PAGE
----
I really can’t explain my obsession with old things. I don’t just look at a sword from the Civil War; I stare deep into its eyes and try to imagine it being wielded by a young soldier. I wonder if he had a love. If he was scared. I wonder what he ate for breakfast the day he used it. How he liked his coffee. I wonder what his handwriting was like. If his hair was long. If he was handsome. I wonder if he died tragically. I wonder if he told good stories. If he was soft-spoken or brash. If he had a favorite book.
Crazy, right? But history really is very very alive for me. It’s not artifacts or words on paper or grainy black and white images. It’s life that was lived in color.
All that, just to say, MORE OLD STUFF!
1. Thanks to the Senator John Heinz History Center, I’ve got my hands on an image of the 45-room William Larimer Mellon Ben Elm mansion at 5340 Forbes Avenue, that you recall I was desperately trying to hunt down ever since I learned of its existence prior to being razed at the ripe age of 30.
And here’s another look at the R.B. Mellon estate:
It doesn’t look as big there. Hmm.
2. The History Center also provided me with this article about the R.B. Mellon Mansion’s razing. Read about the Mellon family generosity during the great depression:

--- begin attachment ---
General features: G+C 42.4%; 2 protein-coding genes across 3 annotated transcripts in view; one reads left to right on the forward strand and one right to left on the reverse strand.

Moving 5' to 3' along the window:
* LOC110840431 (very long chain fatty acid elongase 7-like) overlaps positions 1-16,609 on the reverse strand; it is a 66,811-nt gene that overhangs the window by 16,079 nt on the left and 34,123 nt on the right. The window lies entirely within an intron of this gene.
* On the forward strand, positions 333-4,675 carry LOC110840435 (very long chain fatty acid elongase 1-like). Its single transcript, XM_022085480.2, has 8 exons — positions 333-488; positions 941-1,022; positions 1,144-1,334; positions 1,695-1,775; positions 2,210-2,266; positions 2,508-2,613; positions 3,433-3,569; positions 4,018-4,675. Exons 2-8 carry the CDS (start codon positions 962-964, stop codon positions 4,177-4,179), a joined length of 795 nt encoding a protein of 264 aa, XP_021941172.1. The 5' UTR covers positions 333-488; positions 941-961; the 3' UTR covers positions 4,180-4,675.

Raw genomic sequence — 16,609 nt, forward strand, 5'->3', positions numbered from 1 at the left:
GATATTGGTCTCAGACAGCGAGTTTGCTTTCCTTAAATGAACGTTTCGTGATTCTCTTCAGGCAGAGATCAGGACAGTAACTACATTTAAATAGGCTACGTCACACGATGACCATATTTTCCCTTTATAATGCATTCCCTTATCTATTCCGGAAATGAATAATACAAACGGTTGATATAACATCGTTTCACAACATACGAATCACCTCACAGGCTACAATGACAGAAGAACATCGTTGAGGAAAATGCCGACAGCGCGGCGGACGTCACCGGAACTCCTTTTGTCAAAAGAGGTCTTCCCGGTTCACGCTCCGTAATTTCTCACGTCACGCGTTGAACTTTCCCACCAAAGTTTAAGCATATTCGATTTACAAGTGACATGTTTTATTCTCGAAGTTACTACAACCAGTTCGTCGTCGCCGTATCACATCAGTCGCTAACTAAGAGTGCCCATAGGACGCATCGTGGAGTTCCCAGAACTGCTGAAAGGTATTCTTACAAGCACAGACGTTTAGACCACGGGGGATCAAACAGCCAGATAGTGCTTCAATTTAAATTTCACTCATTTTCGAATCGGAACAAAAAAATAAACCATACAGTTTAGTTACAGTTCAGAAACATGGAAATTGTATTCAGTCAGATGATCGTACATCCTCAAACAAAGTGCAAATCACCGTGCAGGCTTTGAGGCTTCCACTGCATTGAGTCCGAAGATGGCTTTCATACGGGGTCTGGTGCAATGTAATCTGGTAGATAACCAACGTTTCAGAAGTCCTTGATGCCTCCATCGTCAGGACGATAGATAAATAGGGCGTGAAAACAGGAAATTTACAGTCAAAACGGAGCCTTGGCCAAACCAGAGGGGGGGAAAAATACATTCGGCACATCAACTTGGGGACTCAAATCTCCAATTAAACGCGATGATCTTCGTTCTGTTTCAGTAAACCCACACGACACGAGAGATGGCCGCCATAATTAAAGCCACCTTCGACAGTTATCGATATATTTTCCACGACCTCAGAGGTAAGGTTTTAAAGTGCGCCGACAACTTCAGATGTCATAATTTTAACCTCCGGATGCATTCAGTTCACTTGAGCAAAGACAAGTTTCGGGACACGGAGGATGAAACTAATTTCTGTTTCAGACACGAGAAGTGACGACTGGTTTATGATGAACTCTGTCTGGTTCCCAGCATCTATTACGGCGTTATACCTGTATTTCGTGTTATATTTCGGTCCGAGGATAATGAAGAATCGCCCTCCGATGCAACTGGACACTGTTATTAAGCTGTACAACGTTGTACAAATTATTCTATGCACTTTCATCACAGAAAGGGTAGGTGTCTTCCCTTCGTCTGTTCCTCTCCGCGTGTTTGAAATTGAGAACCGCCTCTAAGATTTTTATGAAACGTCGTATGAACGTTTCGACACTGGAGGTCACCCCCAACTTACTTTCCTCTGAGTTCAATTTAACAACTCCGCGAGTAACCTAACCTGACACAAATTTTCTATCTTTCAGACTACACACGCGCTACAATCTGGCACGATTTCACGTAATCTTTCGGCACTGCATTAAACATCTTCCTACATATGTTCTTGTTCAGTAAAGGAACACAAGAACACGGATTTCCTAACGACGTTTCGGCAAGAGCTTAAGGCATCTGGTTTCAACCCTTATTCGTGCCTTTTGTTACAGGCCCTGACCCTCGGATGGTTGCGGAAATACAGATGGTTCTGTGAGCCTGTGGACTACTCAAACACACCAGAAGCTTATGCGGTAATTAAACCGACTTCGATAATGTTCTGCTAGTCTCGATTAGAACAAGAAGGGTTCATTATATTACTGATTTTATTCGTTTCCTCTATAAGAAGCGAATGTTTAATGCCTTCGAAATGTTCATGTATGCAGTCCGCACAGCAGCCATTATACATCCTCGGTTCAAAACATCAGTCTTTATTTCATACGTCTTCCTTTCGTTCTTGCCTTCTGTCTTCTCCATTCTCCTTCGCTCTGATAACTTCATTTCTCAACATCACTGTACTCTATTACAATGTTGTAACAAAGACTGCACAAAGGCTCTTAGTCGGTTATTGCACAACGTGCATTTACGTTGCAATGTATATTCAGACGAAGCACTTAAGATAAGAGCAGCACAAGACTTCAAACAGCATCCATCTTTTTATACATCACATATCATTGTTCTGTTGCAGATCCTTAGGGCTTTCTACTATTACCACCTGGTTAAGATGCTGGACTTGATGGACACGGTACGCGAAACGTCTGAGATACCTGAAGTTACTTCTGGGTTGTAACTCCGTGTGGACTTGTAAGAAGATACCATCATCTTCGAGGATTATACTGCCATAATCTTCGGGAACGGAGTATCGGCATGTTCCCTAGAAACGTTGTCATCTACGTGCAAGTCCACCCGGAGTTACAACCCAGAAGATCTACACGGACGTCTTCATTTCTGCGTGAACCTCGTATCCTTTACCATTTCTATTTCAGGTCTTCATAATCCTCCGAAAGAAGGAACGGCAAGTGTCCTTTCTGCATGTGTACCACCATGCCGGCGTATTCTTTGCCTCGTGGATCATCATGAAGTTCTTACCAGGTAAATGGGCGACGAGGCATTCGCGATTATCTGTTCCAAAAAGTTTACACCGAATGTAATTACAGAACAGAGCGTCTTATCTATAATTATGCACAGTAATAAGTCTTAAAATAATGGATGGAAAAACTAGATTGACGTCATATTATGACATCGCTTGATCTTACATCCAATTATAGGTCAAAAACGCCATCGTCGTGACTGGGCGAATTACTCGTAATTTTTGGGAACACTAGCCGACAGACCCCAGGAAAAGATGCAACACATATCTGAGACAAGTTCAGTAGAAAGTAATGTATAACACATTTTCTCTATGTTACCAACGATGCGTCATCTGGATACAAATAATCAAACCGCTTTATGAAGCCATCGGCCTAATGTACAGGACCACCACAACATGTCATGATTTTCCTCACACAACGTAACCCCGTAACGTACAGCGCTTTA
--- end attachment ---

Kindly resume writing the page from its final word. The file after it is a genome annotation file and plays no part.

So it was the taxes, after all. Sad panda.
3. While researching the Mellon homes, I discovered something I should have probably known. That Andrew Carnegie retired to Scotland, his birthplace, where he bought and lived in Skibo Castle, which makes the R.B. Mellon estate look like a shanty in comparison:
Here he is at Skibo in 1914, five years before his death:
Fun fact! Guy Ritchie and Madonna were married at Skibo Castle!
Fun fact! Skibo Castle is 60,000 square feet!
Fun fact! Andrew Carnegie was only five feet tall!
Fun fact! Andrew Carnegie’s worth in today’s dollah-dollah bills? ALMOST THREE HUNDRED BILLION. Bah-bah-BILLION.
P.S. I’m now obsessed with learning about Andrew Carnegie. God help you all. And just from Twitter, I can tell you that like Frick, there are some people with strong hate for Andrew Carnegie.
P.P.S. In next week’s history post, I’m going to show you old PAT street cars and an image from Forbes Field that will just knock your socks off, if your socks are easily knocked off by history.